Humans are naturally bad at assessing complex risks. We have an inborn ability to make risk-assessments quickly using mental shortcuts, or biases, which have been helpful to us in the course of evolution. But in a world full of abstract information, it’s important to realise that these shortcuts are very far from error-free.
No one is immune to these basic biases – not policy makers, regulators, scientists, or anyone else. I highly value my training as a scientist, but as a mother, I also know that any potential threat to my children will elicit a jolt of worry long before I have time for a slow and deliberate weighing of the risks in light of best possible evidence. However, I also understand that if I persistently fail to give the slow and reflective assessments of risks a chance to check my instinctive judgements, I can unintentionally end up exposing my children to more harm.
Thinking about risk matters.
Understanding our gut reactions, and when they may lead us astray, is crucial if we want to minimise real and significant risks, instead of only avoiding those which most efficiently attract our attention. On the topic of energy, this is most strikingly noticeable with the one energy form people tend to fear the most: nuclear power.
Why are we intuitively afraid of nuclear power?
Risk research informs us that unfamiliar, imposed, and artificial risks are ushered into the fast-lane when we make judgements on threats [Slovic 1987]. As our newest energy form, nuclear power fits many of these quick criteria. Most other sources of energy are much more familiar to us, because we can touch, sense, and manipulate them ourselves. We understand what it is to control the flow of water, tend to a fire, soak up sunlight, or set up a sail. We have an immediate practical sense of how to deal with things like smoke, heat, or flood waves. But we don’t intuitively know how to control nuclear fission – and we can’t even detect ionizing radiation with our senses.
Our natural flash judgements on risk have led to a large discrepancy in fear vs actual risks of nuclear power. To quote risk consultant Peter Sandman [Sandman 2007]:
“The risks that kill people and the risks that upset people are completely different.”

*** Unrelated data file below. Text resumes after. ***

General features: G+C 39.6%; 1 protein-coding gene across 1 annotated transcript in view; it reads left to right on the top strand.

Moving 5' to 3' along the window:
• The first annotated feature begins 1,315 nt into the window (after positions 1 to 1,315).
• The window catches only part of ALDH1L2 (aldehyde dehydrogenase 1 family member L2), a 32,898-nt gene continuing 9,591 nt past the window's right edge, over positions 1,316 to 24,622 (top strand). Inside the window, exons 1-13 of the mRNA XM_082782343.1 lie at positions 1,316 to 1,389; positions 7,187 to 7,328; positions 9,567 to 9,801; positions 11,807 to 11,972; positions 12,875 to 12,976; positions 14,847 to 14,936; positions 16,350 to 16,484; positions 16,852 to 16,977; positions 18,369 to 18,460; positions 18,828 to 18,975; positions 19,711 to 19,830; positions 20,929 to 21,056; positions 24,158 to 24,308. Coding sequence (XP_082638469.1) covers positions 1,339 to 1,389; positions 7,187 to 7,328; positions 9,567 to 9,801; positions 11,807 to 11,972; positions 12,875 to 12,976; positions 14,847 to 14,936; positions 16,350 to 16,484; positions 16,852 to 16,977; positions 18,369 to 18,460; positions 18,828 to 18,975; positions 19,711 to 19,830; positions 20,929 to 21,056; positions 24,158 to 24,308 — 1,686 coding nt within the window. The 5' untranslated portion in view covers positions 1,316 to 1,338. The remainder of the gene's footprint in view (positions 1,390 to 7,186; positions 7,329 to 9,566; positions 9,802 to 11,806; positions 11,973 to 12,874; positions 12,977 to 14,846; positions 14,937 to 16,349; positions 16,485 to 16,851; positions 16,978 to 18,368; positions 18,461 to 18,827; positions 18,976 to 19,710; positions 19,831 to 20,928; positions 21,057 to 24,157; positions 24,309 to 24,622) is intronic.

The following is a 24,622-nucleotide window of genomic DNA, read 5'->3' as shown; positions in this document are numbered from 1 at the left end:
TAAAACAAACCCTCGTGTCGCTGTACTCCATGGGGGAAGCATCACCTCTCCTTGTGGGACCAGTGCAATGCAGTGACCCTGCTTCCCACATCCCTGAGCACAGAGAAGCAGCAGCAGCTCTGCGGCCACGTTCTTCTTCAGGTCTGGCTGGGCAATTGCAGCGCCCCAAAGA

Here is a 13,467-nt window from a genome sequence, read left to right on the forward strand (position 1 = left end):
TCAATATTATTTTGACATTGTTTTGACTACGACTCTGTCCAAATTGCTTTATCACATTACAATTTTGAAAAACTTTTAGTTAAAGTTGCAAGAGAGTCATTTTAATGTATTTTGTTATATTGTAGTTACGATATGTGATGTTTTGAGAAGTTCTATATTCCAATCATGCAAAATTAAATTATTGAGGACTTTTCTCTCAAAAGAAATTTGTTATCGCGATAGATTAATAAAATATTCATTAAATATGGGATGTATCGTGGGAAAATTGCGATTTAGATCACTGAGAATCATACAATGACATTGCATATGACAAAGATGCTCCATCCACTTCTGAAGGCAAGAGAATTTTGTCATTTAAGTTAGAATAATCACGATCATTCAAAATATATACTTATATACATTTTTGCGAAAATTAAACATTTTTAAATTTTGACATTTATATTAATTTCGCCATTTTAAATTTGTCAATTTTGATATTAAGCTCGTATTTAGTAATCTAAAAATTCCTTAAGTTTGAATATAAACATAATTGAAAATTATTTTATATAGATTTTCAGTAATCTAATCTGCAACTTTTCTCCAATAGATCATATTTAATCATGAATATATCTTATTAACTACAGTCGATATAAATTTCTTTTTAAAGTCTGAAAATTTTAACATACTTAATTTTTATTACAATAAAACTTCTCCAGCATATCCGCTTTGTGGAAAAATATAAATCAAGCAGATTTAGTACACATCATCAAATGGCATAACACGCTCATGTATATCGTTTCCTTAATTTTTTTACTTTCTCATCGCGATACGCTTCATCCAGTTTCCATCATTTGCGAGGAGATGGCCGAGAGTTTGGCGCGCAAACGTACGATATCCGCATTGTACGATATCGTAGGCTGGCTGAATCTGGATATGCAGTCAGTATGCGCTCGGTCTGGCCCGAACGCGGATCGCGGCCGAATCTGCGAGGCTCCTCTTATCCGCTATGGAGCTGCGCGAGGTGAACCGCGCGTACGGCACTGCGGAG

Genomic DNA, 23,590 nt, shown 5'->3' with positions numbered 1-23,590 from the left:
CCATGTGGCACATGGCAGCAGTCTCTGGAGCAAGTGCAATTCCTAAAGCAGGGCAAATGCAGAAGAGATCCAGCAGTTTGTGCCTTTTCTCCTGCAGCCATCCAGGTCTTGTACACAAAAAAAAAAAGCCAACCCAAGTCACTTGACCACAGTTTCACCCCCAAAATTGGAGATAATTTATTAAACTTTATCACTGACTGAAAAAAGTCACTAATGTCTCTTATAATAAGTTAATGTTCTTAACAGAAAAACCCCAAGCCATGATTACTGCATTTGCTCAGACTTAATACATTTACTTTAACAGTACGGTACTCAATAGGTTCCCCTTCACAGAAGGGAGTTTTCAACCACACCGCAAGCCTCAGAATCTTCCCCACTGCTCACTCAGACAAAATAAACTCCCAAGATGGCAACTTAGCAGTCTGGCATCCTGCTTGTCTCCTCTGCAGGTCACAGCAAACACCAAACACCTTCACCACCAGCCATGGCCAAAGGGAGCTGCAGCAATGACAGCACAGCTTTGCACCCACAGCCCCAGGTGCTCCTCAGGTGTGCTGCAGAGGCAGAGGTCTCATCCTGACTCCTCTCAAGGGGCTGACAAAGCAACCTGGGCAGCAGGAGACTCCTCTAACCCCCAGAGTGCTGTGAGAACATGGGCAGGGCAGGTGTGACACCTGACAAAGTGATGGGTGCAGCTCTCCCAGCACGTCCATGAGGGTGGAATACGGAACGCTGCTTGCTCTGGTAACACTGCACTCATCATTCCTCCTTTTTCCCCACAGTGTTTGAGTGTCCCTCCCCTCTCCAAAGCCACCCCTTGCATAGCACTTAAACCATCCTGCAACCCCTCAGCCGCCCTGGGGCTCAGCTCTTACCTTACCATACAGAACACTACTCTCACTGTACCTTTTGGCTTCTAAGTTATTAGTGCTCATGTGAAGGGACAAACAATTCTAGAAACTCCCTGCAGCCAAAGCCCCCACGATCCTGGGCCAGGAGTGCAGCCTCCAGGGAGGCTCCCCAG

This is apparent when we look at fatalities per amount of energy produced: the most feared energy source is also our least harmful one [Markandya & Wilkinson, Our World In Data, Statista]. Nuclear, together with wind energy, is safer even than solar or hydro power, and far less deadly than any energy source that relies on burning (such as fossils and biomass), which contribute to millions of deaths from air pollution every year [the WHO, Rabl et al 2014].
Meanwhile, even radiation itself is not perceived very harmful if it is associated with natural sources – which is where the majority of our exposures come from (see graph above). We are very quick to fear anything perceived as artificial, while we easily underestimate natural hazards.
Risk perceptions themselves can become dangerous when they cause more harm than good, and our fear of nuclear power has tragically proven deadlier than the radiation itself. Hasty and prolonged evacuations after nuclear accidents have taken a psychological and societal toll far larger than any avoided health effects from leaked ionising radiation [UNSCEAR 2008, Smith 2007, Thomas 2018], while premature nuclear shut-downs have caused, and continue to cause tens of thousands of deaths from air pollution, as share of coal increases [Kharecha & Sato 2019].
These are not scientifically controversial findings, but they are sadly overshadowed into obscurity by our aversion to a force so strange and intangible to our senses. This should give us pause: our fears are formidable enough to cause us to overlook real human tragedies.